2001; 496 pages. Book Two of the “Manifold” trilogy. New Author? : No. Genre : “Hard” Science Fiction; Epic Science Fiction. Overall Rating : 7½*/10.
Interstellar ET’s have arrived! Somehow, while we weren’t watching, they took up residence on an asteroid out in the asteroid belt orbiting between Mars and Jupiter. And now they’re – umm – well, no one is sure exactly what they’re doing out there. Someone ought to go investigate.
Who better to send than Reid Malenfant, hero of Book One in the series (Manifold Time, reviewed here), and the guy who first discovered that we are not alone. Heck, he actually wants to go out and establish contact.
This plan makes everybody happy. Until Malenfant disappears in a puff of – umm – well, not smoke. More like a flash of blue light.
What’s To Like...
Manifold Space is the second book in the trilogy, but isn’t really a sequel. Instead, it is more like Stephen Baxter’s second proposed answer to the Fermi Paradox (“If ET’s are out there, why haven’t they contacted us?”). Malenfant returns, but he’s cast in a different role with a different character, and frankly gets a lot less ink.
As with any Baxter novel, the writing is masterful, with emphasis on the technical aspects of the story. Here, the setting is the entire Milky Way Galaxy, and the time period is from 2020 AD to some point in time way beyond 8800 AD. This is “Hard” Science Fiction, and Baxter comes up with some remarkably plausible ways (Quantum Physics is our friend) to have 4 or 5 main characters stay alive 6+ centuries and travel all over the cosmos.
The book is a science geek’s delight. Some familiar themes are here, such as teleportation and time-travel. But there were also some new concepts (at least to me) such as Dyson structures and the Polynesian Syndrome; both of which have Wikipedia articles. Baxter also invents some new technologies, such as the fascinating concept of Phytomines. We are introduced to three major ET species (Gaijin, Chaera, and Crackers), a bunch of extinct terran creatures (including Neanderthals), and Malefant gets taken to see a whole bunch of other inhabited worlds.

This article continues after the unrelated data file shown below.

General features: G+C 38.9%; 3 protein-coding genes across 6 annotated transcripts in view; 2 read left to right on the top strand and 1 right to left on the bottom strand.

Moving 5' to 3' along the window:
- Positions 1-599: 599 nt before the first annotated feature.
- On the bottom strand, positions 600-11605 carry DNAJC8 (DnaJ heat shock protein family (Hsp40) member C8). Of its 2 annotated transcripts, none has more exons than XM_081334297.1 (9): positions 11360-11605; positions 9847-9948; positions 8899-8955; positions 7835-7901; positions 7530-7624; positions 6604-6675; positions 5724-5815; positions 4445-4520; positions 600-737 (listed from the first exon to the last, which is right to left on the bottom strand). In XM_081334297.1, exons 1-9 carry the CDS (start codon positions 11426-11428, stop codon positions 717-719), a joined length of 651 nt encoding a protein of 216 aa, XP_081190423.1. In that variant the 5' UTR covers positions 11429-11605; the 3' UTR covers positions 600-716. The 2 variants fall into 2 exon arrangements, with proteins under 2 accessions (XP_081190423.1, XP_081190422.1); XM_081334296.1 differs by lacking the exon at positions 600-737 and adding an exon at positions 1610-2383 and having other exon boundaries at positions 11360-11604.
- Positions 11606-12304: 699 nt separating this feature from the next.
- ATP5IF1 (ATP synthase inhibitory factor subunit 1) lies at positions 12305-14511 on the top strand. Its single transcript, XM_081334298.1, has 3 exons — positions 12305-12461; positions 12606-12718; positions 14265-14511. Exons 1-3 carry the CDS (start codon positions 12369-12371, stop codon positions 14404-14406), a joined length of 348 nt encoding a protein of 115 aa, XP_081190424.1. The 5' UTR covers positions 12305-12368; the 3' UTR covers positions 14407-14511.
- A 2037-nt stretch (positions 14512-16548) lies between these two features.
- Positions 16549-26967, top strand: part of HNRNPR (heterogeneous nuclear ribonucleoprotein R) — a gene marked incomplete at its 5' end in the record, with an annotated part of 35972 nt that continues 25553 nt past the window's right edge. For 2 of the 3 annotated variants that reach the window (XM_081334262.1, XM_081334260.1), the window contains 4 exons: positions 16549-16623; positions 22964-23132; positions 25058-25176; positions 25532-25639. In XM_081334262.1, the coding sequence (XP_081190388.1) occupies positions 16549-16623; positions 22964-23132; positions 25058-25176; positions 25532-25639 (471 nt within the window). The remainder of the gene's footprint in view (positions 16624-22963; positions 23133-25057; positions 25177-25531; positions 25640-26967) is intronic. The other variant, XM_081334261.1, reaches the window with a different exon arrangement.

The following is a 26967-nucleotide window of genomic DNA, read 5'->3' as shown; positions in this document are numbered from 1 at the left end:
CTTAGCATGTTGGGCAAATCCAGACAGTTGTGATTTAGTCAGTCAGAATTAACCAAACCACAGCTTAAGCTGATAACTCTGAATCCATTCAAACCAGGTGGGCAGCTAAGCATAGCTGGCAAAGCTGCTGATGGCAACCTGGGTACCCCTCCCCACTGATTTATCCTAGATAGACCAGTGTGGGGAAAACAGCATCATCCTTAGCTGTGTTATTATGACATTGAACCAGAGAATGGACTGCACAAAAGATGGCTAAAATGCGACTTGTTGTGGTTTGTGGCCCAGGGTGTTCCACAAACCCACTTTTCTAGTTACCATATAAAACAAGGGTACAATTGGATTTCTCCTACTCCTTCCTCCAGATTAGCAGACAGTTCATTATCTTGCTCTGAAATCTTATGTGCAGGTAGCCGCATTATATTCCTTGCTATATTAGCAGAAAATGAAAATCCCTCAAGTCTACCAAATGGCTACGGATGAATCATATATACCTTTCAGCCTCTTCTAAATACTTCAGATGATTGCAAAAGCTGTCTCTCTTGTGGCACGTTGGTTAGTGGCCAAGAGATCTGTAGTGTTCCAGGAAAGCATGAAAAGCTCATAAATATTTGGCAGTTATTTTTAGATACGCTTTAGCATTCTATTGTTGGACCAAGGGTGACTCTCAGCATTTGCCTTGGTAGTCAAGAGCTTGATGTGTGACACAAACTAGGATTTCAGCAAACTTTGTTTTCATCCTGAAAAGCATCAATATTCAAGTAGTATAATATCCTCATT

The overall tone of the book is bleak. Humans burn through the resources of several planets and moons, and aliens with superior technology are on their way to our Solar System. But the book closes with a rather surprisingly hopeful (albeit “good-news/bad-news”) ending.
Kewlest New Word. . .
Spavined (adj.) : Old and decrepit.
Others : Picaresque; Cicerone; Fripperies
The Gaijin had a somewhat mathematical philosophy. Malenfant thought it sounded suspiciously like a religion.
The Gaijin believed that the universe was fundamentally comprehensible by creatures like themselves – like humans, like Malenfant. That is, they believed it possible that an entity could exist that could comprehend the entire universe, arbitrarily well.
And they had a further principle that mandated that if such a being could exist, it must exist.
The catch was that they believed there was a manifold of possible universes, of which this was only one. So She may not exist in this universe. (pg. 215)
“I want everybody involved, and everybody paying. Now we’re in the mantle we can market the TV rights –“
“Frank, they don’t have TV any more.”
“Whatever. I want the kids involved, all those little dark-eyed kids I see flapping around the palm threes the whole time with nothing to do. I want games. Educational stuff. Clubs to join, where you pay a couple of yen for a badge and get some kind of share certificate. I want little toy derricks in cereal packets.”
“They don’t have cereal packets any more.”
He eyed her. “Work with me here, Xenia.” (pg. 244)
“There are trees here,” he said. “Grass. Flowers. Animals.” You see biochemistry. I see a flower, he thought.. (pg. 135)
The weakest part of Manifold Space is the storyline itself. It exists, but gets buried beneath all the Hard Sci-Fi wizardry and the personal interactions, and I ended up quite often asking myself “Is this all heading anywhere?”
For the record, and this is not a spoiler, the main plotline is simply “Why have the Gaijin come to our Solar System?” Baxter teases us with a couple twists as to the possible answer, then closes with a totally unanticipated, yet logical, resolution.
Still, Manifold Space is neither story-driven, nor character-driven. If the bizarre principles of Quantum Mechanics don’t float your boat, and you don’t muse about where mankind will realistically be in 6000 years, you will probably find this book somewhat of a slog.
7½ Stars. It’s not my favorite Stephen Baxter book (that would be Evolution, reviewed here), but the scientist in me still enjoyed the mental work-out.